Wapping Lane and Discovery Walk are the most revealing locations, commanding a wide view over the empty shops and two replica ships- the Sea Lark and the Three Sisters.
Created especially for Tobacco Dock at a cost of £1.5 million, these showcase vessels were intended to house a bar and small wax museum. They now stand silent and destitute, the most visible reminders of Tobacco Dock’s immense failure.
Oh well… at least there’s still a ships’ cat!
A Local Legend
On the Pennington Street side of Tobacco Dock, it is possible to peer through the gates and catch a glimpse of two cobweb-strewn statues; one of a bear and one of a boy standing before a tiger.
These models were intended to act as collection boxes for the World Wildlife Fund, although I doubt they raised much considering Tobacco Dock’s average customer turn out!
The bear is a nod to the many animal furs which were stored on Tobacco Dock’s ‘skin floor’, whilst the tiger refers to an incident involving Charles Jamrach; a local legend who, in the 19th century ran a nearby pet shop.
Originally from Germany, Jamrach specialized in exotic creatures, selling to zoos, circuses and noblemen. Thanks to deals done with the crews of the many ships pouring into London from across the globe, the canny pet shop owner ensured his menagerie was always well stocked with enticing beasts.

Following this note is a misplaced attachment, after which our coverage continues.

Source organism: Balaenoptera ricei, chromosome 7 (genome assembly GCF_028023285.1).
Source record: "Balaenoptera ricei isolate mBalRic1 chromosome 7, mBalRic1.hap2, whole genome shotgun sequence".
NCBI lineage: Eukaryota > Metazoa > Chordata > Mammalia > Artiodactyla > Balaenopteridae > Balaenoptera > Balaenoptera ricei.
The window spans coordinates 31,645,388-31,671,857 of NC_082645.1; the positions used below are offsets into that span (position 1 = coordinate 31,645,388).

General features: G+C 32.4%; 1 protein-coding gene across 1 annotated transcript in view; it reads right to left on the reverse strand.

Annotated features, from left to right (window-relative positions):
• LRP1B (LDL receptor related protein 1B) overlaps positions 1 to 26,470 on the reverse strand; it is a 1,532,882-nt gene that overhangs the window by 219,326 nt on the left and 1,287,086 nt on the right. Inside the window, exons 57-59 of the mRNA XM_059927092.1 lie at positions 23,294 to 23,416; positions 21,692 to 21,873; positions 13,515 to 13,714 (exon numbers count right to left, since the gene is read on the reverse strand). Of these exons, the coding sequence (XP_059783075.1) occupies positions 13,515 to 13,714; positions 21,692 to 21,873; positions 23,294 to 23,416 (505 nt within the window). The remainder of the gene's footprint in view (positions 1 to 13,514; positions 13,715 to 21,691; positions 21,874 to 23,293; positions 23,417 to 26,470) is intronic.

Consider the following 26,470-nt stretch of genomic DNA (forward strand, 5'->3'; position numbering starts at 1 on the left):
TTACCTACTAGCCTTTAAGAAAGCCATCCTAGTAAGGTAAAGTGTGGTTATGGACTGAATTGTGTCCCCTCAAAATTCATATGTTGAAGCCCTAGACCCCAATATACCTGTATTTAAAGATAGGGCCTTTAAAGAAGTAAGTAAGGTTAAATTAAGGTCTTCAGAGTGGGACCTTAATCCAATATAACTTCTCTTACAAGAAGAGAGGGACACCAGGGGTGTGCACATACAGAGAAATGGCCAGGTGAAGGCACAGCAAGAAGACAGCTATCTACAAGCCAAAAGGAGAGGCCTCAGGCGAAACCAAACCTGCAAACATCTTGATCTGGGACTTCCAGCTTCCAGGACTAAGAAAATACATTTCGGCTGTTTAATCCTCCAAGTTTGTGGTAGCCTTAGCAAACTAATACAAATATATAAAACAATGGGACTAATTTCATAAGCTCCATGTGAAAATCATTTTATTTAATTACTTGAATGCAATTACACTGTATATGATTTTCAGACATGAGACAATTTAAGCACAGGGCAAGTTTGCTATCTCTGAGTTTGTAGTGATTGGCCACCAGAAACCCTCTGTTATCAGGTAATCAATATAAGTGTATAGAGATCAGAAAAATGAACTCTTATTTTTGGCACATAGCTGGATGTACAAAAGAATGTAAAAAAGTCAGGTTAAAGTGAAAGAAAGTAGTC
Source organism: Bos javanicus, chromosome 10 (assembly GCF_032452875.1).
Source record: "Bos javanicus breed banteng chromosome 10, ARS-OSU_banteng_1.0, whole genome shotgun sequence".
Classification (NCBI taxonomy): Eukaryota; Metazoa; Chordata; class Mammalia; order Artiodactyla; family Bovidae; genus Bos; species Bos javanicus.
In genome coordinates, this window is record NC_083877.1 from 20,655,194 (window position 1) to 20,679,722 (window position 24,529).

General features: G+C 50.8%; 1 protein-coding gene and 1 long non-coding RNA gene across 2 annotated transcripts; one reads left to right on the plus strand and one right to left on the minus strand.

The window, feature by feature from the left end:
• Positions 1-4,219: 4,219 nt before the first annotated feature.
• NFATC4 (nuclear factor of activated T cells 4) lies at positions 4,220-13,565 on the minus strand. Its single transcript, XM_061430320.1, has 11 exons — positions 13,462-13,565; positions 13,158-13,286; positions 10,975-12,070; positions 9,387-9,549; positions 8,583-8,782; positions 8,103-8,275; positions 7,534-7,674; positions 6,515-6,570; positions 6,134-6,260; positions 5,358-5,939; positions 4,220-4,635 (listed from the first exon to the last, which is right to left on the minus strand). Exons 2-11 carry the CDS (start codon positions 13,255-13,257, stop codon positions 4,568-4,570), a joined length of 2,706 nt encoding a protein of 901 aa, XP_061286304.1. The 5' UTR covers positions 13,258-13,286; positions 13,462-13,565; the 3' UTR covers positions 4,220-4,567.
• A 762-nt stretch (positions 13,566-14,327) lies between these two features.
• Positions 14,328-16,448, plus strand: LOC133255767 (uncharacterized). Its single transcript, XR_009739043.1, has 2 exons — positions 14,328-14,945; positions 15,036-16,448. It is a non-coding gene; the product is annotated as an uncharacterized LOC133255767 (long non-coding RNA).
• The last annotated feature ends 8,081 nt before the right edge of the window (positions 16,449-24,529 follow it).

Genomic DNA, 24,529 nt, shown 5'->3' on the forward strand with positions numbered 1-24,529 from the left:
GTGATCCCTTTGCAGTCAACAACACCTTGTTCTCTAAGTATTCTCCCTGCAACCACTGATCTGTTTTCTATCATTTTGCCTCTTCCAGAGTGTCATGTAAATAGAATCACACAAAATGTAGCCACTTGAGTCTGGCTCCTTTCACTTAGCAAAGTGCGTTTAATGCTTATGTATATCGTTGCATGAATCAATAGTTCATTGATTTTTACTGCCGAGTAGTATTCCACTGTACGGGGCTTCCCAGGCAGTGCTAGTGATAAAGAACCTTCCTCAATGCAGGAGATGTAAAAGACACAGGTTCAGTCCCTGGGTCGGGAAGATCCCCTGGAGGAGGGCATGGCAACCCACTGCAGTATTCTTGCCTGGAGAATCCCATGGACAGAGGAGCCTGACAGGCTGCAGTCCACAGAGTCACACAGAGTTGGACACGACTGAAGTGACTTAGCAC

According to legend, in 1857 a tiger newly arrived from Bengal managed to escape Jamrach’s shop. Heading off along Wapping’s cobbled streets, the sharp-toothed tourist encountered a young boy…. who promptly found himself scooped up in the tiger’s jaws.
Luckily, Jamrach had given chase and, having caught up with his prey, proceeded to thrust his arm into the tiger’s throat, thus forcing the creature to drop his reluctant passenger.